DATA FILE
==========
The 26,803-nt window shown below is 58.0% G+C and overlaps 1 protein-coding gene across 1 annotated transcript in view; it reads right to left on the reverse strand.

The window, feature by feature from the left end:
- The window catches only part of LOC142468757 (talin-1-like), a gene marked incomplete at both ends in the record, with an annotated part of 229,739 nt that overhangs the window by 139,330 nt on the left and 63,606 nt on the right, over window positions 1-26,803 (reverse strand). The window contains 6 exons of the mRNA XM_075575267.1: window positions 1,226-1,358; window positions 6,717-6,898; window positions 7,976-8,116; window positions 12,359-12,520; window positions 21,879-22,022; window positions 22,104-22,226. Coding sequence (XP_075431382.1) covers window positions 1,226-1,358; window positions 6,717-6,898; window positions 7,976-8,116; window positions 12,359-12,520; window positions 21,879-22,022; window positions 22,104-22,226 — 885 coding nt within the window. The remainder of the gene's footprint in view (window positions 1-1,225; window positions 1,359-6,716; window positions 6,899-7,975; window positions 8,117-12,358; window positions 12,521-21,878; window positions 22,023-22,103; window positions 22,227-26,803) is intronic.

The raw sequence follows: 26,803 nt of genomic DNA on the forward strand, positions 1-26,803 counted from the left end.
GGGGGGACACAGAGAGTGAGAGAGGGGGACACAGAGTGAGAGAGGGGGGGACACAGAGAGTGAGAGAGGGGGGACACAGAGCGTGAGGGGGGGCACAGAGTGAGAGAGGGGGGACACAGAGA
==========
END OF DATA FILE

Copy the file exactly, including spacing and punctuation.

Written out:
The 26,803-nt window shown below is 58.0% G+C and overlaps 1 protein-coding gene across 1 annotated transcript in view; it reads right to left on the reverse strand.

The window, feature by feature from the left end:
- The window catches only part of LOC142468757 (talin-1-like), a gene marked incomplete at both ends in the record, with an annotated part of 229,739 nt that overhangs the window by 139,330 nt on the left and 63,606 nt on the right, over window positions 1-26,803 (reverse strand). The window contains 6 exons of the mRNA XM_075575267.1: window positions 1,226-1,358; window positions 6,717-6,898; window positions 7,976-8,116; window positions 12,359-12,520; window positions 21,879-22,022; window positions 22,104-22,226. Coding sequence (XP_075431382.1) covers window positions 1,226-1,358; window positions 6,717-6,898; window positions 7,976-8,116; window positions 12,359-12,520; window positions 21,879-22,022; window positions 22,104-22,226 — 885 coding nt within the window. The remainder of the gene's footprint in view (window positions 1-1,225; window positions 1,359-6,716; window positions 6,899-7,975; window positions 8,117-12,358; window positions 12,521-21,878; window positions 22,023-22,103; window positions 22,227-26,803) is intronic.

The raw sequence follows: 26,803 nt of genomic DNA on the forward strand, positions 1-26,803 counted from the left end.
GGGGGGACACAGAGAGTGAGAGAGGGGGACACAGAGTGAGAGAGGGGGGGACACAGAGAGTGAGAGAGGGGGGACACAGAGCGTGAGGGGGGGCACAGAGTGAGAGAGGGGGGACACAGAGA